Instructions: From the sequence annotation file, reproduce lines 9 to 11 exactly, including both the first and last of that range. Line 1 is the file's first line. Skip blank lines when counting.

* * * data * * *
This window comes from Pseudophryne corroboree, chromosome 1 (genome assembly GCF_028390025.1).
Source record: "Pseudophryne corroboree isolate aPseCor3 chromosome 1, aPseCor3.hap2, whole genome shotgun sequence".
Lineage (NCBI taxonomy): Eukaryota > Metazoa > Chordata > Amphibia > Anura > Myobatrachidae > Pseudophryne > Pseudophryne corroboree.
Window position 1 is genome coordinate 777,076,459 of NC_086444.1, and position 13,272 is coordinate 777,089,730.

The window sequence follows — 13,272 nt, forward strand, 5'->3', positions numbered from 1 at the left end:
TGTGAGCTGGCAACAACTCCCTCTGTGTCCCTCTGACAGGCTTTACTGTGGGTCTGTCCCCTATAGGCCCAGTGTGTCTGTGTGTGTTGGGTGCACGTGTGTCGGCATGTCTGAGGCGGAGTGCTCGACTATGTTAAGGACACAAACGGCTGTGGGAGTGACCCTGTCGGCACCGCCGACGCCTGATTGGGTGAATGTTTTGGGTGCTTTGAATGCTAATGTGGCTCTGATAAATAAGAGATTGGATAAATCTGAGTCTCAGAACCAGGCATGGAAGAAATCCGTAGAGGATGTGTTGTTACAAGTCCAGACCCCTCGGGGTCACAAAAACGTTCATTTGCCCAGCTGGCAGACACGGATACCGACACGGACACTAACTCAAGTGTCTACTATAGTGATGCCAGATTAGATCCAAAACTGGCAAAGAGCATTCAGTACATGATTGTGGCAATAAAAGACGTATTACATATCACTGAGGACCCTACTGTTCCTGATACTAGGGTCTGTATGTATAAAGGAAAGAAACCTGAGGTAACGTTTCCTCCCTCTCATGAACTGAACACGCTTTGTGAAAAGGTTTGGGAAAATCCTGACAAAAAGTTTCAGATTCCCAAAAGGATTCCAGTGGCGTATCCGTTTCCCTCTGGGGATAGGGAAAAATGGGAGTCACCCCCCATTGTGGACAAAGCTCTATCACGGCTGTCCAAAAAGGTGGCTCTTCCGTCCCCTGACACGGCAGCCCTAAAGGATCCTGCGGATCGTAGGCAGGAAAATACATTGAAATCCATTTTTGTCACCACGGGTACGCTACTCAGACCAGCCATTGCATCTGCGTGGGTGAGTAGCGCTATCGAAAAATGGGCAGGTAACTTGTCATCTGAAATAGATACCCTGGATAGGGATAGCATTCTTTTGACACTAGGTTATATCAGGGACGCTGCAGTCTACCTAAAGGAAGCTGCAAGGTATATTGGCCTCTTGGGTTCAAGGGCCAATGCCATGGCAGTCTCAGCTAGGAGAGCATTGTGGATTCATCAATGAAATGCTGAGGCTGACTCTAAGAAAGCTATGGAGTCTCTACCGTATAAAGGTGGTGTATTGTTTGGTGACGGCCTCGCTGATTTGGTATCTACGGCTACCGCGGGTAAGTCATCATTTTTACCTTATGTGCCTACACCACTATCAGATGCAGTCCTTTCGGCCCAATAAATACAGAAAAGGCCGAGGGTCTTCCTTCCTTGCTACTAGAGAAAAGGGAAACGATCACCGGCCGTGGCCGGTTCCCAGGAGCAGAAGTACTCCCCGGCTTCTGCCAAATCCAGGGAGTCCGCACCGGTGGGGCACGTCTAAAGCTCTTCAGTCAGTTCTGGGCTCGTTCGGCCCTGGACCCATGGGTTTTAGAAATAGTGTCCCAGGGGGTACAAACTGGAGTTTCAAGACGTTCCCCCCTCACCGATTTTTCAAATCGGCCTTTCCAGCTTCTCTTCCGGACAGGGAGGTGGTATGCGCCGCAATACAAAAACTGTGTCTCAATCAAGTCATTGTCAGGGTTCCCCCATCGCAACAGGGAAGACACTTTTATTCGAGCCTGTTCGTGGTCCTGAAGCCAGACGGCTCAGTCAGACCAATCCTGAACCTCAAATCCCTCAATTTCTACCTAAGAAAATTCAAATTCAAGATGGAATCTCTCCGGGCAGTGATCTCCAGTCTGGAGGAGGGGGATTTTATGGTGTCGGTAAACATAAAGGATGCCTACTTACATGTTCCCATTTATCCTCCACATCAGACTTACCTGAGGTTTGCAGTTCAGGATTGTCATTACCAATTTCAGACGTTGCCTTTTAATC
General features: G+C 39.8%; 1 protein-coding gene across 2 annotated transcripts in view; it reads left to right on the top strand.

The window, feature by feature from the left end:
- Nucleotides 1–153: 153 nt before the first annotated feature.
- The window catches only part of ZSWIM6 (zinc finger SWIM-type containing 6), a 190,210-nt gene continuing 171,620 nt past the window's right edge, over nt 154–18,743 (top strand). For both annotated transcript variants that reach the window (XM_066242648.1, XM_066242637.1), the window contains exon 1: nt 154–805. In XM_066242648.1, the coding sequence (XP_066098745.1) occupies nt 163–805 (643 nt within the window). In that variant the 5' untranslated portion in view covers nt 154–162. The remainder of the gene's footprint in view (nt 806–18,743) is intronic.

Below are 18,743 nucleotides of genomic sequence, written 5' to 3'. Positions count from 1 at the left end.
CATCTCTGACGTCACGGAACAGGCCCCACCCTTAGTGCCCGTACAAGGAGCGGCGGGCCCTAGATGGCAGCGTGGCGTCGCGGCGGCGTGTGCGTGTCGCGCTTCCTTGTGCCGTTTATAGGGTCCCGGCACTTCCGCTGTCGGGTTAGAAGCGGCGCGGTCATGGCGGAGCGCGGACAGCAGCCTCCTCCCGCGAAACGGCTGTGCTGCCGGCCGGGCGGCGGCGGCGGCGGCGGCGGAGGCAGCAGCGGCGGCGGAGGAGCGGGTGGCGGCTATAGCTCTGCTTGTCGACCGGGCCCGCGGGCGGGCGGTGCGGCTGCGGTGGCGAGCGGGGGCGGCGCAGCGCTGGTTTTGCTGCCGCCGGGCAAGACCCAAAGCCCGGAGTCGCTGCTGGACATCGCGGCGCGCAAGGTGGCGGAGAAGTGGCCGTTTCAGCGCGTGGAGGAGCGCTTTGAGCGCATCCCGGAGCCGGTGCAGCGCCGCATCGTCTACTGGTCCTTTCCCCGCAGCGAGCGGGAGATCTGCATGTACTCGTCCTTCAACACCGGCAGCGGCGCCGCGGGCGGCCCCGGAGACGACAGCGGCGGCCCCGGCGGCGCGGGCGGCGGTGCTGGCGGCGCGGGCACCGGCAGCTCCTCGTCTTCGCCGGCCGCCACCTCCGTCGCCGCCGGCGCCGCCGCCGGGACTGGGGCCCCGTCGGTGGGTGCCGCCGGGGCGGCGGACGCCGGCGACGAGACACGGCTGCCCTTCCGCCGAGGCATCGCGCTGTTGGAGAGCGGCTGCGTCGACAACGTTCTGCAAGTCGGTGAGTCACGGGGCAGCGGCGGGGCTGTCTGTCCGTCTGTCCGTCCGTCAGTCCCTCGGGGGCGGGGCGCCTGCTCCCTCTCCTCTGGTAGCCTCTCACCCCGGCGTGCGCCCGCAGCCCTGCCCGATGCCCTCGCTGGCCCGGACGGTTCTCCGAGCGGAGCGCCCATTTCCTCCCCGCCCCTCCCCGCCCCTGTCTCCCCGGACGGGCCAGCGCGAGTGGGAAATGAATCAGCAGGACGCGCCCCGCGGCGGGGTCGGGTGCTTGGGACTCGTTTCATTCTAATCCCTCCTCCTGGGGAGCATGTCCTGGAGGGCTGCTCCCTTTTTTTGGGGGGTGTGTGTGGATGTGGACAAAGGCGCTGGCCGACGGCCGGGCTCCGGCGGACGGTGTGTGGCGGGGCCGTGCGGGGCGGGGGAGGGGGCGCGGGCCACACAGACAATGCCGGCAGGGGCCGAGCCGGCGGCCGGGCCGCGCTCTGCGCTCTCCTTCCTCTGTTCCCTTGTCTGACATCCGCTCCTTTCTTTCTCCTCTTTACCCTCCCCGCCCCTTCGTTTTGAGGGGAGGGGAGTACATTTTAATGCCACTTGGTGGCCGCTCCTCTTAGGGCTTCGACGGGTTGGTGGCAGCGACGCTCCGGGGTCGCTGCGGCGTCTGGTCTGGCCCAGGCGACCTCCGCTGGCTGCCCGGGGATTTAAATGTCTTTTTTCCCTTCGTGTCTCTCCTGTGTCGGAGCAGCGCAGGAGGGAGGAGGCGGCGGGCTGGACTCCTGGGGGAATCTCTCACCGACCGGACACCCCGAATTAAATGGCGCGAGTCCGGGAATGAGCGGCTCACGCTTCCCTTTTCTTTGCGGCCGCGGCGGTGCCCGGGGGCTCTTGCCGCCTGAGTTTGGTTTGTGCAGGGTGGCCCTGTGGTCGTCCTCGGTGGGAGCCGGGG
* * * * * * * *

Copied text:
- Nucleotides 1–153: 153 nt before the first annotated feature.
- The window catches only part of ZSWIM6 (zinc finger SWIM-type containing 6), a 190,210-nt gene continuing 171,620 nt past the window's right edge, over nt 154–18,743 (top strand). For both annotated transcript variants that reach the window (XM_066242648.1, XM_066242637.1), the window contains exon 1: nt 154–805. In XM_066242648.1, the coding sequence (XP_066098745.1) occupies nt 163–805 (643 nt within the window). In that variant the 5' untranslated portion in view covers nt 154–162. The remainder of the gene's footprint in view (nt 806–18,743) is intronic.

Below are 18,743 nucleotides of genomic sequence, written 5' to 3'. Positions count from 1 at the left end.